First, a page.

By Scott Roark, MBA, PhD | August 30, 2019
Benchmarking vs. Tracking Difference
In a recent podcast episode (Edu #1925), we talked about benchmarking investment performance. It is important for investors to know how well they (or their managers) are doing with the investment decisions they make. One of the reasons that managers may not like to benchmark is that historically, relatively few managers consistently beat their benchmark. There are a variety of reasons it is difficult to beat a benchmark. Benchmarks are typically tied to an index which means it is a passive investment choice. The problem with an index is that you can’t technically invest in one – when you buy an S&P 500 ETF, you are buying something that is very close to the index, but not the same as the index. An index doesn’t have trading costs, taxes, manager fees, rebalancing costs and a variety of other possible drags on performance. But you can generally feel pretty good when you buy your ETFs because the correlation between it and the index you are trying to mimic is usually higher than 99%+.
A similar way of stating the performance of an ETF and an index are very close is to look at their tracking difference (the difference between the index performance and the fund/ETF performance). A good ETF or index mutual fund will have a very low tracking difference – measured in 1/100ths of a percent. So for example, say the Russell 2000 index had a return of 7.59% and your Russell 2000 ETF had a return of 7.52%. The tracking difference, in this case, would be 0.07%. If you are trying to mimic the performance of an index by purchasing ETFs or mutual funds, the tracking difference is an important piece of information.
Using Tracking Difference
There are dozens of funds and ETFs (from dozens of fund companies) that track the S&P 500 for instance. An investor might reasonably expect that when they purchase an S&P 500 fund, they will be getting a performance that very closely resembles the results of the S&P 500 index. With many funds, that is what you are getting – something that very closely resembles the S&P 500 and has a tracking difference of 0.10% or less.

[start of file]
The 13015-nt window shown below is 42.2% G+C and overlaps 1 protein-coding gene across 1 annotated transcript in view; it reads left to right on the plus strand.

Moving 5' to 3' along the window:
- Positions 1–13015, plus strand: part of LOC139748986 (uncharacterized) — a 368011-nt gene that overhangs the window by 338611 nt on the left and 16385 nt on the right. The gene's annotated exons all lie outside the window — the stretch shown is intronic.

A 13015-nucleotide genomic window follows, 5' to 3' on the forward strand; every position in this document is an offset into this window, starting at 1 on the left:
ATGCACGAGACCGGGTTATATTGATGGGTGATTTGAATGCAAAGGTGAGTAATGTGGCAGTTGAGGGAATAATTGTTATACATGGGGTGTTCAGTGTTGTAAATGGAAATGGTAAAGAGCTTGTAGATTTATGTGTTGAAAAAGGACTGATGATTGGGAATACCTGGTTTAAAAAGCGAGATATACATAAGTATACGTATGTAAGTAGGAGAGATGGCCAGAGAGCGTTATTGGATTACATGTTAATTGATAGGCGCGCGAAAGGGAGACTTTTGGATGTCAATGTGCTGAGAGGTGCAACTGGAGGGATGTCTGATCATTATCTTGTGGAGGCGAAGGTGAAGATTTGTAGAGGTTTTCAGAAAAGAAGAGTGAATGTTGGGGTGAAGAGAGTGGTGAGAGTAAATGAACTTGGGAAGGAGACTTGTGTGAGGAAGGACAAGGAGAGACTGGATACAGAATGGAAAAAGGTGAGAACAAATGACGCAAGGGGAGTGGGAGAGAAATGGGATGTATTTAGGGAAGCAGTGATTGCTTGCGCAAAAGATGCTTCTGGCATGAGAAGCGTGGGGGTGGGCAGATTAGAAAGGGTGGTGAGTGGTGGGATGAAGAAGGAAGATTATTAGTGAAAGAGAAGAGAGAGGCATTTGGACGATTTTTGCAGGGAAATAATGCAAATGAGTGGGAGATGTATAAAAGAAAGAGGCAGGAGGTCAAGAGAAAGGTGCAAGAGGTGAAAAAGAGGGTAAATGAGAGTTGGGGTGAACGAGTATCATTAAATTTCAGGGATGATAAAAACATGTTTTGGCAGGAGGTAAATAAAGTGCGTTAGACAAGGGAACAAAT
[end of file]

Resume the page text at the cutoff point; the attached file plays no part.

However, there are funds – typically ones with high expense ratios – that have relatively high tracking differences and really aren’t giving investors what they should be expecting. One notorious example of an S&P 500 index fund has an expense ratio above 2.3%. Compare this to many funds and ETFs that track the S&P with expense ratios of less than 0.1% and you can start to see why the fund’s returns will be well below the benchmark and there will be a large tracking difference.
What Else to Consider
In closing, I’ll mention one last factor that is related to investment performance – particularly for mutual funds. That is the tax-efficiency of the fund. This is related to the buying and selling of the fund and how that affects the taxable distributions from the fund each year. If you are holding your investments in a tax-advantaged or qualified account (an IRA/401k/Roth), you may not care that much about this. But in a taxable brokerage account, taxes represent a very real decline in investment performance. The fund I mentioned above that had expense ratios (for an index!) over 2.3% also had an annual turnover of 157% (versus 4% for more well-run index funds) – there was a lot of buying and selling. All this trading means that come tax time, there will likely be insult added to injury and the after-tax performance will be VERY far away from what the index return was.